First person shooters and novels: same name, opposite everything else


To show you how far behind I can get on things, I’ve been wanting to comment on John Scalzi’s post about first-person video games since it went online on the thirteenth. Here’s the relevant quote:

So when it came time for me to write Old Man’s War, what did first-person shooters teach me as a storyteller? First, to keep the story first person — I wanted readers to be looking through John Perry’s eyes the whole time and feel like what was happening to him was happening to them. I didn’t want them to be standing over his shoulder and having an opportunity to distance themselves from what he was going through.

So, John compares first-person shooters to first-person narratives, saying they’re both equally immersive and allow the player/reader to experience the story as if it were happening to them. But to me, a first-person shooter video game and a novel written in the first person have two things in common: the word “person” and the word “first” (although they don’t necessarily appear in that order).

I Play Games

A first-person shooter feels very first-person-y. The camera shows what the character sees, including whatever weapon the character is holding. When enemies attack, they point their weapons directly into the camera. When the character who is attacked from behind, it happens “off camera”.

John is correct; it’s an incredibly immersive way to play, and it feels like the player is the character. (Like John, I really enjoy this sort of game, but I don’t get to play it much because I dislike zombies and won’t shoot good/innocent/neutral “people.” Nazis? Monsters? Yes. Cops, guards, people defending their homes? No.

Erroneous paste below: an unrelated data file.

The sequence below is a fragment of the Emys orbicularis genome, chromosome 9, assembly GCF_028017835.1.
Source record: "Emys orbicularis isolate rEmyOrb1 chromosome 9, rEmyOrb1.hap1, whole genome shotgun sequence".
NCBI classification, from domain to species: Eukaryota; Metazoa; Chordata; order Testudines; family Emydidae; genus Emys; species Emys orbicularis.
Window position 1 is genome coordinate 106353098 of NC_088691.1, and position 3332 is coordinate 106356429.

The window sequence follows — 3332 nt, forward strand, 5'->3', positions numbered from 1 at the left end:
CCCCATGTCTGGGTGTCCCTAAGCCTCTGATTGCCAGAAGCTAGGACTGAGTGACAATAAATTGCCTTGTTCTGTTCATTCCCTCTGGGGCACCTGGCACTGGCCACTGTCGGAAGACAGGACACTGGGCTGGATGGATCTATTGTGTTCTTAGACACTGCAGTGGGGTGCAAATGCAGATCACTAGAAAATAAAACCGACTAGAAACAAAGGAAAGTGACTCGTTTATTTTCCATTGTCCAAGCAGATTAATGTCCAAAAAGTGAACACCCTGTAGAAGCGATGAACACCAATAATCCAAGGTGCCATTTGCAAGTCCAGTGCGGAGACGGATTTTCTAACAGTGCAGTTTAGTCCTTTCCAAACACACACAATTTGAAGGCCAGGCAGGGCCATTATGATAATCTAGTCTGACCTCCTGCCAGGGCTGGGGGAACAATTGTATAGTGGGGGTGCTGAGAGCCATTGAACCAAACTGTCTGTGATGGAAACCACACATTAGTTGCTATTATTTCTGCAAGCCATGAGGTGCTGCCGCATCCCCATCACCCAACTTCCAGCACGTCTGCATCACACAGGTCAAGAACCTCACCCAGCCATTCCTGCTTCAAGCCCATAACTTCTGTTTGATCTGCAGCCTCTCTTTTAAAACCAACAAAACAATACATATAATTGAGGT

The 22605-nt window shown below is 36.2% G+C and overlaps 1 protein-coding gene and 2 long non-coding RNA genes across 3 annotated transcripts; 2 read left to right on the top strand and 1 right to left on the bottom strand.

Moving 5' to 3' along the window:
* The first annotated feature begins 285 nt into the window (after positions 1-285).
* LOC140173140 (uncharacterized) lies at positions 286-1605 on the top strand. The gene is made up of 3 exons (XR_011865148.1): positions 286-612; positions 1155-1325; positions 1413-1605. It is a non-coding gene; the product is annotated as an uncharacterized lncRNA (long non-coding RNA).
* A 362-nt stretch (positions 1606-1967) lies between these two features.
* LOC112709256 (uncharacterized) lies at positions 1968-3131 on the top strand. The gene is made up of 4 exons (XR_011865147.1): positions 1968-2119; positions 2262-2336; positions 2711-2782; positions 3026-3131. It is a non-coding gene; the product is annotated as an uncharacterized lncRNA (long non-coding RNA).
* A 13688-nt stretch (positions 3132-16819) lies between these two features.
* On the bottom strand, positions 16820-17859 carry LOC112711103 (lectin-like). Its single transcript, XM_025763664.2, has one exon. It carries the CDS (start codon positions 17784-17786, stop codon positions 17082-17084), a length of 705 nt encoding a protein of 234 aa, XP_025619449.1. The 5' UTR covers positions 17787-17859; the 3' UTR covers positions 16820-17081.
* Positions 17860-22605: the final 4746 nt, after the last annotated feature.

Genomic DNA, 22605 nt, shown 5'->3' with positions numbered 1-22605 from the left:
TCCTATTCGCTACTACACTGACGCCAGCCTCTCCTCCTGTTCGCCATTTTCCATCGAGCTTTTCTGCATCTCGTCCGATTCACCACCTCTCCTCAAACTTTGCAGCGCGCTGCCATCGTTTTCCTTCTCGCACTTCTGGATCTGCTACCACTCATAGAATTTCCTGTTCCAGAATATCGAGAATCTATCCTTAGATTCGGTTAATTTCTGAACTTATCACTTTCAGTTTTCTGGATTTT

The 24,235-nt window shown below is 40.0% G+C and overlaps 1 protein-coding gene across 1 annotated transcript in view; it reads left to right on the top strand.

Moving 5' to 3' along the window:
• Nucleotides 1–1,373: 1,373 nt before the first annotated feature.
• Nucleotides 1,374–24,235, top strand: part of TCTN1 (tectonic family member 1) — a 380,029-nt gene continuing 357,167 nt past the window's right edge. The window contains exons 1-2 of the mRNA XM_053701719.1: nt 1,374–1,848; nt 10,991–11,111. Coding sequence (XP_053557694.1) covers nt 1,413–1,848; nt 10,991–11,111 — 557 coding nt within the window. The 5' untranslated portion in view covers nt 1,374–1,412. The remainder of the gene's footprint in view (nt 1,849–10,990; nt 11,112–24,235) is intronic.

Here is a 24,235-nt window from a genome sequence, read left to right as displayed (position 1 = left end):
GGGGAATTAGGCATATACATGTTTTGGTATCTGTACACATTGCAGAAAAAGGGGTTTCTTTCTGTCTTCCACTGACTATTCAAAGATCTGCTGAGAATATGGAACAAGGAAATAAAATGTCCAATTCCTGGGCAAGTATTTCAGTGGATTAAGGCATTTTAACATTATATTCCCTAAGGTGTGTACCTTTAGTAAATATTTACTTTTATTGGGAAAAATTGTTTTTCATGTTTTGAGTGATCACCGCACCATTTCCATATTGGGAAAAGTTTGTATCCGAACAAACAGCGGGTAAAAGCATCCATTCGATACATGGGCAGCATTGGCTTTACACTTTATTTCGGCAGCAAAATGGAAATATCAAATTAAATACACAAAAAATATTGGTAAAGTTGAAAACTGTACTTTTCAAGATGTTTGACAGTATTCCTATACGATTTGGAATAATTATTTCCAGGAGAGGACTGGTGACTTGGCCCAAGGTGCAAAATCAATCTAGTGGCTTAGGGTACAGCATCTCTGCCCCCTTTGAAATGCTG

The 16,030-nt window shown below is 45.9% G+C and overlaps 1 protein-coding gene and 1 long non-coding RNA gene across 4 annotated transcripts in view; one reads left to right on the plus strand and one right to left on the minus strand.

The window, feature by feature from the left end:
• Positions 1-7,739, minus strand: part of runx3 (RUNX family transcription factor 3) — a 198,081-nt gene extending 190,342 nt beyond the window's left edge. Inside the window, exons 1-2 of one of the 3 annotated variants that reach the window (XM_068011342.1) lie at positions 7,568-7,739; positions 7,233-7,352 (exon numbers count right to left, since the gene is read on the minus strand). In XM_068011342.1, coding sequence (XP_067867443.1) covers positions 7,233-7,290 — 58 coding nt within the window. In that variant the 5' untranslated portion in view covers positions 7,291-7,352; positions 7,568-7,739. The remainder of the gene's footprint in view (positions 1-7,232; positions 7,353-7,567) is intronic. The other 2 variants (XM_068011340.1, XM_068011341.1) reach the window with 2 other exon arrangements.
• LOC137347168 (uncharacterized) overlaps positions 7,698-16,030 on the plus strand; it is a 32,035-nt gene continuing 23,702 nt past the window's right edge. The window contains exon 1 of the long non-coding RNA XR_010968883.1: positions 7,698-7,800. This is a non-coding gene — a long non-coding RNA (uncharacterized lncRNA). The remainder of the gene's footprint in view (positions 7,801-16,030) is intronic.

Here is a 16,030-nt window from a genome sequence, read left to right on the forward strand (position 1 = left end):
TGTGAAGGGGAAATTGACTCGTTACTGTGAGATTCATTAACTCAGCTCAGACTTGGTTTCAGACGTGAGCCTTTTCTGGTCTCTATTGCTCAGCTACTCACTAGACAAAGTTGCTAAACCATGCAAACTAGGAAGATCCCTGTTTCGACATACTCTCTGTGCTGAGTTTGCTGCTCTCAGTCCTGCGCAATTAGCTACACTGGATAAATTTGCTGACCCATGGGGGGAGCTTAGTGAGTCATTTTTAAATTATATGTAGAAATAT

I Relate A Narrative

I always compare a first-person novel to sitting at a table in a coffee shop with an interesting storyteller. “I went to the supermarket and there were police officers everywhere. I recognized one of them from a barbecue my brother-in-law threw last summer and asked him what was going on. He told me that a guy dressed as a ninja had taken a bunch of customers hostage. Before he’d even finished, a throwing star came zipping through the broken front window right by me–I could feel the wind of it passing–and broke my windshield.”

Now, maybe it’s me, but when I read a narrative like that, I don’t put myself in the place of the speaker. I’m not shopping that day. I’m not the one who met the cop at the BBQ. I’m not the one that nearly got cut. I’m not the one with the broken windshield.

I may feel a strong sympathy for that person. I may feel empathy, even, but I don’t put myself into the story in the same way. But maybe that’s just how I read.

To me, first-person has a distancing effect. In being addressed directly by the character, the narrative I’m getting is colored by their experiences, prejudices, and history. What’s more, that history is important. It’s one thing to fight a junkie mugger in an alley over the contents of your wallet. That’s current. It’s happening in the moment. It’s another for a character to have a detailed history, like kids from a failed marriage or (just to pick a random example no reason really) a criminal record complete with jail time.